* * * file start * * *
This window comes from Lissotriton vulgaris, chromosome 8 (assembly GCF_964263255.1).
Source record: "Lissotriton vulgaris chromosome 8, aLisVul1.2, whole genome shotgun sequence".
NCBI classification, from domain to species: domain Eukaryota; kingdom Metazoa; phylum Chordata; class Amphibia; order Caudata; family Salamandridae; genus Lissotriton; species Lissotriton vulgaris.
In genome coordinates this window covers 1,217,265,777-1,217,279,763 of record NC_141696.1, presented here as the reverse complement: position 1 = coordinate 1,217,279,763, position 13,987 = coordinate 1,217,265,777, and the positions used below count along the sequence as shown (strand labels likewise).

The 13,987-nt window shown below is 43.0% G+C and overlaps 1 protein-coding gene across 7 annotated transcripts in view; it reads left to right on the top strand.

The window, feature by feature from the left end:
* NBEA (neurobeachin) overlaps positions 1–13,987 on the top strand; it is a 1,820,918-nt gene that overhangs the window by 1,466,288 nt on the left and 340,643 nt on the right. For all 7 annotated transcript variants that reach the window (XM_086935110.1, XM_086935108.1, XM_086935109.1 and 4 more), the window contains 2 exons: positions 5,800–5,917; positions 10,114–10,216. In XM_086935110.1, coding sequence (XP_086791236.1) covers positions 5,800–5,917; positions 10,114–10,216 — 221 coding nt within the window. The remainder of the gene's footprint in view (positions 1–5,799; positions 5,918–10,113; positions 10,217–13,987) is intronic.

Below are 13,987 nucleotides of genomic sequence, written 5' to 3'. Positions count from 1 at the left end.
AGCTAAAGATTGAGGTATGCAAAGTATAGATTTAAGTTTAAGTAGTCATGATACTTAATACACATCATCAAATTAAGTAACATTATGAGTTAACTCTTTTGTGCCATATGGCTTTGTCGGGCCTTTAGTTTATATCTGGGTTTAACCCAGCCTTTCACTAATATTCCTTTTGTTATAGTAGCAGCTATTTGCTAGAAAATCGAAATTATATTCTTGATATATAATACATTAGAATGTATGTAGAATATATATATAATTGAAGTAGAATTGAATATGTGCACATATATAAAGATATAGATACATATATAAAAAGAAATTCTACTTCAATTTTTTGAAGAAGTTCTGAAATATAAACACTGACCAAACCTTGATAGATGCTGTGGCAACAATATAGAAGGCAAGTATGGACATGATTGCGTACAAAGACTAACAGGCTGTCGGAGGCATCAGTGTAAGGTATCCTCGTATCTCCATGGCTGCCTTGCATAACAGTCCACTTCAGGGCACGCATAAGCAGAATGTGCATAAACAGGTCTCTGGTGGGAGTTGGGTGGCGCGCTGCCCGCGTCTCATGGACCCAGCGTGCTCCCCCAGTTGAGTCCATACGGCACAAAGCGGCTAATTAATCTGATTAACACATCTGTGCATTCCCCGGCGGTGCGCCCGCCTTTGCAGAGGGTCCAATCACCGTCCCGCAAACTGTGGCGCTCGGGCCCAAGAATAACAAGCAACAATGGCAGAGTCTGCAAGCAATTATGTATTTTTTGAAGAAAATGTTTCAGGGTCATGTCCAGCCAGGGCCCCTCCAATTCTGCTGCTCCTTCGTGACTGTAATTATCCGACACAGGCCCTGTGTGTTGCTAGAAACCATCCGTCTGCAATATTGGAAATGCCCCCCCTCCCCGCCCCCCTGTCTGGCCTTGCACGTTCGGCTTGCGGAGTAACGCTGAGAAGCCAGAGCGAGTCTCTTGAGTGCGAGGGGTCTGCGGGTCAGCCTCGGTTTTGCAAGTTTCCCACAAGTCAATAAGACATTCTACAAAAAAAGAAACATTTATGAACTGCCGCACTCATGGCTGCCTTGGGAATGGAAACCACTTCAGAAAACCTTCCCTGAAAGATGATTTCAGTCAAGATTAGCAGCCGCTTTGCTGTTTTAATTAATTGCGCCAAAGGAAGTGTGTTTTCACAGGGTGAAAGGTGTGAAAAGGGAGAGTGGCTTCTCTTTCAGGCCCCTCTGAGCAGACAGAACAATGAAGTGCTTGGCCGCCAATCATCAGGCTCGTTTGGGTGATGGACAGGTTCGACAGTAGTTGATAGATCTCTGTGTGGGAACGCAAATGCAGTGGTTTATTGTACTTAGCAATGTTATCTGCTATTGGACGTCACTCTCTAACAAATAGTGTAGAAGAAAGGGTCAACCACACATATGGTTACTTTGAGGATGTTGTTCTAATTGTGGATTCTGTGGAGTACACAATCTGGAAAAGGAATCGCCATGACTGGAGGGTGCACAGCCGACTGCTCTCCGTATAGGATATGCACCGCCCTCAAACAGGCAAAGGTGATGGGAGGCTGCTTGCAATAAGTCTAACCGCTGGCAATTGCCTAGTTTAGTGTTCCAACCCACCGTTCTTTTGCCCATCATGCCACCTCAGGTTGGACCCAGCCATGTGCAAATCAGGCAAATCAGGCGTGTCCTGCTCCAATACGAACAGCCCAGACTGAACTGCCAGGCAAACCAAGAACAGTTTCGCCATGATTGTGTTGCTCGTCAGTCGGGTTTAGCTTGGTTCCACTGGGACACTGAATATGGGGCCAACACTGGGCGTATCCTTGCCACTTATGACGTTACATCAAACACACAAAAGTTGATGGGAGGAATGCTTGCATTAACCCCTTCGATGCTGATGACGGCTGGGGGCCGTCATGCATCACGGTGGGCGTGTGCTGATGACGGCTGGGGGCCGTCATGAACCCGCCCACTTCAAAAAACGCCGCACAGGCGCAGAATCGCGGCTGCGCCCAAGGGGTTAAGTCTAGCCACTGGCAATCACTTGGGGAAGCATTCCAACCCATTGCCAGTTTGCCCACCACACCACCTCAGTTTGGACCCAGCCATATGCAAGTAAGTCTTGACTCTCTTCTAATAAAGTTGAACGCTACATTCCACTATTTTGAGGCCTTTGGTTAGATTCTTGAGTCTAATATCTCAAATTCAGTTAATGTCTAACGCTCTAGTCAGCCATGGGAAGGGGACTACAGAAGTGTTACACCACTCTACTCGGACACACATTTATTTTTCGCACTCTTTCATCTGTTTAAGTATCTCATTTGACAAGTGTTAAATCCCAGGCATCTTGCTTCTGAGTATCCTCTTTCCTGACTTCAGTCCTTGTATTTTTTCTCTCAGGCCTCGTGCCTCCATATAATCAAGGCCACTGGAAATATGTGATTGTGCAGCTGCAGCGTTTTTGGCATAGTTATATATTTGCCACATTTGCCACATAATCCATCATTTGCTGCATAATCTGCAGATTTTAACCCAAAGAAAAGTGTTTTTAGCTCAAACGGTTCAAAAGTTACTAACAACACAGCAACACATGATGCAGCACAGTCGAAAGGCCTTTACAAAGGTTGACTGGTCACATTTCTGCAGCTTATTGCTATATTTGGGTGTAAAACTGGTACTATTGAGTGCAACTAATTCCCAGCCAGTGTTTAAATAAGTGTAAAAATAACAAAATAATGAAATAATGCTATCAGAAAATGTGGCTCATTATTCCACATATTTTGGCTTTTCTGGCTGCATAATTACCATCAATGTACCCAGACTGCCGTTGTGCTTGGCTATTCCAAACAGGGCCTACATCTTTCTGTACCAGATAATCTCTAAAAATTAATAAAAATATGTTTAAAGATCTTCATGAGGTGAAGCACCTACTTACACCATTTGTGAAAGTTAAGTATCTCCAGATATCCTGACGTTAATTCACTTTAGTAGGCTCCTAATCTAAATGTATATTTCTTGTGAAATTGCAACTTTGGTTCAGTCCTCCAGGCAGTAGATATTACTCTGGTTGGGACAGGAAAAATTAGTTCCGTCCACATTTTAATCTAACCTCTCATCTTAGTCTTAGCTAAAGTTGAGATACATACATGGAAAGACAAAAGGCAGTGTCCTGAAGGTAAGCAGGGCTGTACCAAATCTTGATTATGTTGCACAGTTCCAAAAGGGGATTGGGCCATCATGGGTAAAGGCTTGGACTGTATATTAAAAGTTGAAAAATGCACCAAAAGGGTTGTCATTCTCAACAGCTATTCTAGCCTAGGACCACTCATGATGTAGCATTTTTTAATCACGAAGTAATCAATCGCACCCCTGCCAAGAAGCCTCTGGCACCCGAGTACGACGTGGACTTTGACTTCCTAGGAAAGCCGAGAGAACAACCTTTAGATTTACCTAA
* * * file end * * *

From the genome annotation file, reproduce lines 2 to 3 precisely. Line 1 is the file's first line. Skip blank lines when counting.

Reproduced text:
Source record: "Lissotriton vulgaris chromosome 8, aLisVul1.2, whole genome shotgun sequence".
NCBI classification, from domain to species: domain Eukaryota; kingdom Metazoa; phylum Chordata; class Amphibia; order Caudata; family Salamandridae; genus Lissotriton; species Lissotriton vulgaris.